Poet or Lying Sack of Shit?

Petrarch, Against a Certain Physician 1.38:

We leave the lying to you, as well as the worst kind of falsehood, lying with the greatest danger and loss to those who believe it. If you don’t believe me, ask the common people, who have turned it into a proverb to say to one lying openly, “You lie like a physician.” The pursuit of a poet – I would not dare to deem myself worthy of this name, which you in your madness have leveled as an insult against me – I say, the pursuit of a poet is to adorn the truth of things with beautiful coverings, so that it may elude the ignorant mass (of which you are the deepest part) and so that it can be more difficult and more sweet for intelligent and eager readers to discover.

Otherwise, if you persuade yourself falsely, as do the uneducated who curse what the cannot understand, that the business of a poet is to lie, then I would have you believe in this consequence as well: that you are then the greatest of poets, a man whose lies nearly exceed the words he has spoken. Old Homer would yield to you readily, Euripides would concede defeat, as would Vergil, and Helicon would be left empty just for you, with the laurel unplucked and the Castalian fountain undisturbed.

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Mentiri vobis liquimus; quodque gravissimum mendacii genus est, mentiri summo cum discrimine damnoque credentium. Id si michi non credis, vulgus interroga, cui et illud in proverbium versum est, ut apertissime mentienti dicant: “Mentiris ut medicus”. Poete – neque enim me hoc nomine dignari ausim, quod tu michi, demens, ad infamiam obiecisti – poete, inquam, studium est veritatem rerum pulcris velaminibus adornare, ut vulgus insulsum, cuius tu pars ultima es, lateat, ingeniosis autem studiosisque lectoribus et quesitu difficilior et dulcior sit inventu. Alioquin, si tibi falso persuades – quod quidam indocti solent, qui quod consequi nequeunt execrantur – ut scilicet poete officium sit mentiri, illud tibi consequenter persuadeas velim: esse te poetarum maximum, cuius prope plura mendacia sunt quam verba. Ultro tibi meonius senex cedet, victus cedet Euripides, cedet Maro, vacuus tibi Elicon linquetur, indecerpta laurea illibatusque castalius fons.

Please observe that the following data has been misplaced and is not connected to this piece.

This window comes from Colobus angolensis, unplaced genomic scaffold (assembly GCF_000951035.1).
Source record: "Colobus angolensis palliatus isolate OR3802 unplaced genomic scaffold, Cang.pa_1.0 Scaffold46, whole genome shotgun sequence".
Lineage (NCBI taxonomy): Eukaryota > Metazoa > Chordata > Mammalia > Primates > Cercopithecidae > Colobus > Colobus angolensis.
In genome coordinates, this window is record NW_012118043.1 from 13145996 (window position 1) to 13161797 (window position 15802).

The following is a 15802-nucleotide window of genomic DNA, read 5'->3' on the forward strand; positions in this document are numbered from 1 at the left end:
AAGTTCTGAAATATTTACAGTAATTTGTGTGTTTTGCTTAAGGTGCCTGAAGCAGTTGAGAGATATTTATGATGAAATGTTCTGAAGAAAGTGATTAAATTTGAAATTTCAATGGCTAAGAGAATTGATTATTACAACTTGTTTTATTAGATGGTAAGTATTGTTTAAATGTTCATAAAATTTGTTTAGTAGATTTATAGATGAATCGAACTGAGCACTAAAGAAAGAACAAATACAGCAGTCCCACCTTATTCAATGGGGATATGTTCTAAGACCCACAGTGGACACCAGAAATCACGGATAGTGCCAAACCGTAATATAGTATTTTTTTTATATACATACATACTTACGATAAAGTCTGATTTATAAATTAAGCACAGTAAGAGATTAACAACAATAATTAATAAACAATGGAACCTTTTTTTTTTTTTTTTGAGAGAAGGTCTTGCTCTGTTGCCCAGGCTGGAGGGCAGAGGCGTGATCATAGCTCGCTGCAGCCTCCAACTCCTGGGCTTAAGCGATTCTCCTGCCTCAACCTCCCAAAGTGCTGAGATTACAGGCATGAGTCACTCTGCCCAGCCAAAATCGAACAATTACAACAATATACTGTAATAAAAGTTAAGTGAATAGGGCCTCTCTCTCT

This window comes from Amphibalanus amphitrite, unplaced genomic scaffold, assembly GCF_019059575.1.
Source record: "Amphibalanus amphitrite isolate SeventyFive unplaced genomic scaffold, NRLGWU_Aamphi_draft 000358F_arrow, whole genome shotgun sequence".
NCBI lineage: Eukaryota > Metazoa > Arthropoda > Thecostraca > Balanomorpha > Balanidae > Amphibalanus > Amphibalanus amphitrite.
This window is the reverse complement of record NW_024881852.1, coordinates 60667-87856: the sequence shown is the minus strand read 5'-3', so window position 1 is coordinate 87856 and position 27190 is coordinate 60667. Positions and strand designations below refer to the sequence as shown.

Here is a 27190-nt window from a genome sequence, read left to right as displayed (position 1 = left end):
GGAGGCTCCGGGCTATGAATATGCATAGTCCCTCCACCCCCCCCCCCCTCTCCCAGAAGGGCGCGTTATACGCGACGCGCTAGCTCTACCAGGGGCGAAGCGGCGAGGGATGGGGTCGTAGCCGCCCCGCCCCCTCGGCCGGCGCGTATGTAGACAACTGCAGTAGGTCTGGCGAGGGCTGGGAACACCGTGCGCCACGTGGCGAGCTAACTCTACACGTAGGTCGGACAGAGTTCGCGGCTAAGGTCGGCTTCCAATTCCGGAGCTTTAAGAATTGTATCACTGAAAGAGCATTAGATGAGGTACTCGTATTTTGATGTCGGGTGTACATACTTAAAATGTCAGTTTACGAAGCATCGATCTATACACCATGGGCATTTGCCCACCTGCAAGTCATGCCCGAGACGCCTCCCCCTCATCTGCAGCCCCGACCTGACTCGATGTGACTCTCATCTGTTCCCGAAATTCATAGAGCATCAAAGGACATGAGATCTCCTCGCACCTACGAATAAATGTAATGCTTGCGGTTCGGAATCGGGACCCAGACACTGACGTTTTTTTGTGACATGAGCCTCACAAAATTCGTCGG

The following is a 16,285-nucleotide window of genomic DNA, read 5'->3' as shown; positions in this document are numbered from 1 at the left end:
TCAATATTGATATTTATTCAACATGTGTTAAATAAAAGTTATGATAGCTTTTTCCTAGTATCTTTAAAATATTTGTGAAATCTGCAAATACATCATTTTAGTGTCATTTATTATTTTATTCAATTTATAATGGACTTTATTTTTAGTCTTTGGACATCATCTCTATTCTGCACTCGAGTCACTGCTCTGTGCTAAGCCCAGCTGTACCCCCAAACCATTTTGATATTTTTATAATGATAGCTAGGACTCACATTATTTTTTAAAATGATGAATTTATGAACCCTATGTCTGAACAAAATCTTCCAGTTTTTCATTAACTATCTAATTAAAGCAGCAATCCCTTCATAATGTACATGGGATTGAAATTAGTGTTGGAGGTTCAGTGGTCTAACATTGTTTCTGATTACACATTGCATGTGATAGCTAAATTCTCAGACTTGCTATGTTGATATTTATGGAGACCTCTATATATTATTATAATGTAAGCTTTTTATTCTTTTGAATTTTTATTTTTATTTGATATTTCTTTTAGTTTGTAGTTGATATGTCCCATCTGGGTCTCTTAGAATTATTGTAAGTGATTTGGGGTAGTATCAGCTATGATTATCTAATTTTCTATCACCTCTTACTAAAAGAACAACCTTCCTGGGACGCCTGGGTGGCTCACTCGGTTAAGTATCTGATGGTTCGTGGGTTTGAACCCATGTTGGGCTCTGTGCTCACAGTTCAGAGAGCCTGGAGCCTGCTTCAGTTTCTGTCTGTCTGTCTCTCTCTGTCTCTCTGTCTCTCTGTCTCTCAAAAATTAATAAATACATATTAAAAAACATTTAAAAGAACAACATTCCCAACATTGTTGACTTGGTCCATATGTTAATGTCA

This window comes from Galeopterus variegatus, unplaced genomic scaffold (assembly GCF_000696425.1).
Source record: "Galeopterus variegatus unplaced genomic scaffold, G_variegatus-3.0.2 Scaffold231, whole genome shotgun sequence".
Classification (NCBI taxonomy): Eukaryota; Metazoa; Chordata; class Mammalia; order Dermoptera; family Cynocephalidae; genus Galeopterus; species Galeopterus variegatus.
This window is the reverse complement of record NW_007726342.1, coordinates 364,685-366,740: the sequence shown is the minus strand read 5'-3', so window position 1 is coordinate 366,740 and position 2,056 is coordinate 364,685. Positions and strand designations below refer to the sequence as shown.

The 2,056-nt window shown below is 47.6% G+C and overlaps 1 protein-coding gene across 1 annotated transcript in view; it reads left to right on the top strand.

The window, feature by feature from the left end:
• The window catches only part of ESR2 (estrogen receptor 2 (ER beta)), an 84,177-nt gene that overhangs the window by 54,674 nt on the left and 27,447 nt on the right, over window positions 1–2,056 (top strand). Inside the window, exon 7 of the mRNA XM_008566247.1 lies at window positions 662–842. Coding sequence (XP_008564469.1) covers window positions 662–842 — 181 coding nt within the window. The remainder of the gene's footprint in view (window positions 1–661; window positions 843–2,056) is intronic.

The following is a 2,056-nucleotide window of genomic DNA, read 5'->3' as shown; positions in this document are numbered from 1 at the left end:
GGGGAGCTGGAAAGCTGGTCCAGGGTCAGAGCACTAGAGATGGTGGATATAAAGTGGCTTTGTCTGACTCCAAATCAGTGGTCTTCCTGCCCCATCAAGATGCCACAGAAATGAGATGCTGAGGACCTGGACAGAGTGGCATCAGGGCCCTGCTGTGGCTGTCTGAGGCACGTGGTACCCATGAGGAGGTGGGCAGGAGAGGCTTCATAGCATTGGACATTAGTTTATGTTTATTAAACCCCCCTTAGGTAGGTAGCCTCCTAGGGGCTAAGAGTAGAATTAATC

Healthy Contempt for the Intangible

E.M. Forster, The Longest Journey:

“‘What does philosophy do?’ the propper continued. ‘Does it make a man happier in life? Does it make him die more peacefully? I fancy that in the long-run Herbert Spencer will get no further than the rest of us. Ah, Rickie! I wish you could move among the school boys, and see their healthy contempt for all they cannot touch!’ Here he was going too far, and had to add, ‘Their spiritual capacities, of course, are another matter.’ Then he remembered the Greeks, and said, ‘Which proves my original statement.’

Submissive signs, as of one propped, appeared in Rickie’s face. Mr. Pembroke then questioned him about the men who found Plato not difficult. But here he kept silence, patting the school chapel gently, and presently the conversation turned to topics with which they were both more competent to deal.

‘Does Agnes take much interest in the school?’

‘Not as much as she did. It is the result of her engagement. If our naughty soldier had not carried her off, she might have made an ideal schoolmaster’s wife. I often chaff him about it, for he a little despises the intellectual professions. Natural, perfectly natural. How can a man who faces death feel as we do towards mensa or tupto?’

‘Perfectly true. Absolutely true.’

Mr. Pembroke remarked to himself that Frederick was improving.”

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The Three Words That Best Describe You: DRINK! DRANK! DRUNK!

Tobias Smollett, Roderick Random (Chp. XLV):